Schizophrenia is a mental illness that affects how someone behaves, feels, and interacts with others and the world. It’s a complex mental health challenge that has a lot of stigmas associated with it. For this reason, it’s important to distinguish between what schizophrenia is and isn’t and provide accurate information behind its causes and manifestations.
This condition affects nearly 24 million people (1 in 200 individuals) worldwide. Although there’s no cure for it at the moment, many people diagnosed with this disorder can manage their symptoms with behavioral interventions and psychotherapy. A combination of these approaches, besides self-care tools and social support, can keep schizophrenia symptoms under control and allow people to enjoy their life.
This article aims to provide a comprehensive overview of schizophrenia and show you what you can do if you or anyone you know is affected by it.
Signs and Symptoms of Schizophrenia
Schizophrenia symptoms encompass three main categories – psychotic, negative, and cognitive.
These include altered perceptions (such as changes in vision, hearing, smell, or touch), abnormal thinking, and changes in mood and behaviors. A particular symptom that would go under this category is hallucinations. This is a highly sensitive topic for people who suffer from mental health conditions. Someone who has hallucinations might see, hear, smell, or touch things that don’t exist in reality. They might be aware that the things they notice are not based on objective reality, but they can’t stop having this sensory experience.
Another symptom is delusions. These make people hold beliefs about themselves or the world which are not based on objective facts and seem rather irrational or exaggerated. For example, someone with delusions might fear that they’re always chased by someone who wants to harm them, even if there’s no evidence to support this belief.
This category of symptoms is similar to depression and manifests in lack of motivation, a flat mood, social withdrawal, and difficulty expressing emotions.
The flattening of emotions means that the individual will likely find no pleasure in the activities and routines they previously found enjoyable. This can lead them to become isolated from others. It may also have a negative effect on their ability to remain in meaningful employment. The individual will report that they do not want to engage in social activities and may retreat from their social circle.
These affect the functions of the brain related to thinking, concentration, making decisions, planning, etc. For some people, the cognitive symptoms of schizophrenia are barely noticeable, while in other cases, they affect the ability to stay in education frameworks or maintain long-term employment. Some people diagnosed with this condition also show signs of disordered thinking – which refers to altered, disordered thinking patterns that show in one’s judgment and behaviors.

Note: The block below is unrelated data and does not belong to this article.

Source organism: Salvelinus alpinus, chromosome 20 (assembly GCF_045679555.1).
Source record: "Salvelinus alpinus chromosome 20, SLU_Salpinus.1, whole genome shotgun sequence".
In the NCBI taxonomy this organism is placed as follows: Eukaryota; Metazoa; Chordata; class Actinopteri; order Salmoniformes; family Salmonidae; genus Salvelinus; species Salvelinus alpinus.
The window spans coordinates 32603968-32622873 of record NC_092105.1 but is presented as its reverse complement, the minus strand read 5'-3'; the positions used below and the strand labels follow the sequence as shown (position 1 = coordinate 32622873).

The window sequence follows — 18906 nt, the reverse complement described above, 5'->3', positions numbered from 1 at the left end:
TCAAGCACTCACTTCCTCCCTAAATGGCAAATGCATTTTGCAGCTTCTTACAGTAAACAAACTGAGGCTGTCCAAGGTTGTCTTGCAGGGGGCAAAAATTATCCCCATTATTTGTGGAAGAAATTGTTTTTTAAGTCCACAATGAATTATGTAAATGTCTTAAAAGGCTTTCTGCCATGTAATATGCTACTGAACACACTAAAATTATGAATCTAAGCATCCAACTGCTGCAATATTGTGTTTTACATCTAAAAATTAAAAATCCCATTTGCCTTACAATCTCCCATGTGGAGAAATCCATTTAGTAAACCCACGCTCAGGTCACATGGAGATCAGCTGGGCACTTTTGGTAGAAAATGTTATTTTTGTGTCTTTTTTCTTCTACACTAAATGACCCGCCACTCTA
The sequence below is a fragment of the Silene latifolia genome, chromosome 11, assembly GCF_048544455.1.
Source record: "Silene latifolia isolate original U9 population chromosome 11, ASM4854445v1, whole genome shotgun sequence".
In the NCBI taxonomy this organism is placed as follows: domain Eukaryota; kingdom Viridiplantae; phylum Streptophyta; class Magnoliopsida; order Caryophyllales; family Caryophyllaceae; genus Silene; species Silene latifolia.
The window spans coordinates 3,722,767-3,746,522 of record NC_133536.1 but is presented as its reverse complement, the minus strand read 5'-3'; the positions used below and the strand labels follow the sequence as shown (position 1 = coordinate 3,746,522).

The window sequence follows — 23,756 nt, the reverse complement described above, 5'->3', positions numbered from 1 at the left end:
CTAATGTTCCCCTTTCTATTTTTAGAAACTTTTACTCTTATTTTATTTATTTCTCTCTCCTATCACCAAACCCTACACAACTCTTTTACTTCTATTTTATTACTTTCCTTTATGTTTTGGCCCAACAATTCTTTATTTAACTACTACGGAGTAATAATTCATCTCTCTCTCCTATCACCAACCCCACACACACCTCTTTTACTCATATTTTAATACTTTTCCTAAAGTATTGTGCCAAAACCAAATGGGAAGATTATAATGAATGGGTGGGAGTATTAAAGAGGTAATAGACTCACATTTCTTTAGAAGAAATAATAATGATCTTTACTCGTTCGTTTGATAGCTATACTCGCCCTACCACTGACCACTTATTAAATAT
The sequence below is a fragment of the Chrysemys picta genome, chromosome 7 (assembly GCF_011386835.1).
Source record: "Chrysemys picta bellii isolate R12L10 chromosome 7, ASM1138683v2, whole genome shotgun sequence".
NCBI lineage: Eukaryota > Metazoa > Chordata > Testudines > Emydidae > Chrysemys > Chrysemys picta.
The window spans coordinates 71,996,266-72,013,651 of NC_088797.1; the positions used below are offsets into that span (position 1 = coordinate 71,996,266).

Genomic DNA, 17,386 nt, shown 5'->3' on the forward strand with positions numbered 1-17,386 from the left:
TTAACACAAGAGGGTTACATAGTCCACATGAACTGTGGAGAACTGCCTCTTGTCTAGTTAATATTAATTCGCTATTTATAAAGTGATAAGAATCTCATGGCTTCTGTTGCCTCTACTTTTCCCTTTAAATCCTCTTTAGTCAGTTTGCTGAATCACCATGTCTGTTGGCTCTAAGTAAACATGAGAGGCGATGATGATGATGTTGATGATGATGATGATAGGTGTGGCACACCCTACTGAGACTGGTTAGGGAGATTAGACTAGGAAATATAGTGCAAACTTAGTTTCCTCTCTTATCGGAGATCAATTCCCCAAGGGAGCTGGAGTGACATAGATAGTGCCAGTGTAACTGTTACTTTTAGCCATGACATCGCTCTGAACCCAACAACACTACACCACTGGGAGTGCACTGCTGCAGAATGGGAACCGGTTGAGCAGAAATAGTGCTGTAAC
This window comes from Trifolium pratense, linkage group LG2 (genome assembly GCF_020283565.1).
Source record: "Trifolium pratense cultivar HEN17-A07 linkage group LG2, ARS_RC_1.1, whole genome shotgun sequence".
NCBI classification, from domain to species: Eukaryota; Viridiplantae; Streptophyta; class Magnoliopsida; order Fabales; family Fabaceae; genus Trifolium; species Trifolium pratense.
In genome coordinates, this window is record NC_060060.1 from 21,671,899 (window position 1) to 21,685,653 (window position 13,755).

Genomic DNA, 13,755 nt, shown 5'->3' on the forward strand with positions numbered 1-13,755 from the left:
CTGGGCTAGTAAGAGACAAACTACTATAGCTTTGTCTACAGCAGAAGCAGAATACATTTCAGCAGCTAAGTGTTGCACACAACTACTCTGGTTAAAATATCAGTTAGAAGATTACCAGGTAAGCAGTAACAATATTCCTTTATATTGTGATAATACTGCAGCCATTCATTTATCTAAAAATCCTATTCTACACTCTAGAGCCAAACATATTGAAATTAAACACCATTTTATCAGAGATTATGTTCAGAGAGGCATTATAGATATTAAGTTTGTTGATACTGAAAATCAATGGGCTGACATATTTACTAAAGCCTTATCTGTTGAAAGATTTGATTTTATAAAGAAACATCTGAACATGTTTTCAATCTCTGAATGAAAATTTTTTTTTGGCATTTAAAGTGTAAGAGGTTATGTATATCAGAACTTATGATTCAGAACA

Types of Schizophrenia
There are several types of schizophrenia that may manifest differently from person to person:
This type is the most common form of schizophrenia and appears at a later stage of life. It is usually accompanied by hallucinations and delusions, but speech and emotions can also be affected.
This develops earlier than the previous type (usually around 15–20 years old). Symptoms include disorganized thoughts and behaviors besides delusions and hallucinations. The speech patterns might also be altered, which leads to difficulties communicating. People affected by this schizophrenia lack emotional facial expressions and voice tone.
Although it’s the rarest schizophrenia type, this sub-category includes more severe symptoms, such as limited, unusual, and sudden movements. Some people diagnosed with it are either very active or very still. Catatonic schizophrenia is also characterized by little speech or the tendency to mimic other people’s expressions or words.
What Causes Schizophrenia?
Schizophrenia causes are highly complex, and more research is needed to understand the nature of this condition.
Although it is still not clear how schizophrenia occurs in the brain, research proposes that this mental illness results from subtle differences in the brain’s structure. This might stem from many genetic, psychological, and environmental causes.
An imbalance of the neurotransmitters that are key to brain functioning is also a definite explanation of this condition. Therefore, it can be argued that these structural and functional changes that are found in most schizophrenia types are also highly involved in hallucinations that some people report experiencing.
Poor family relationships are also thought to be a cause of schizophrenia, particularly for children who are repeatedly exposed to a stressful or traumatic upbringing. For example, research studies found that children who witness domestic abuse in their early childhood or who undergo aggression are more susceptible to developing schizophrenia.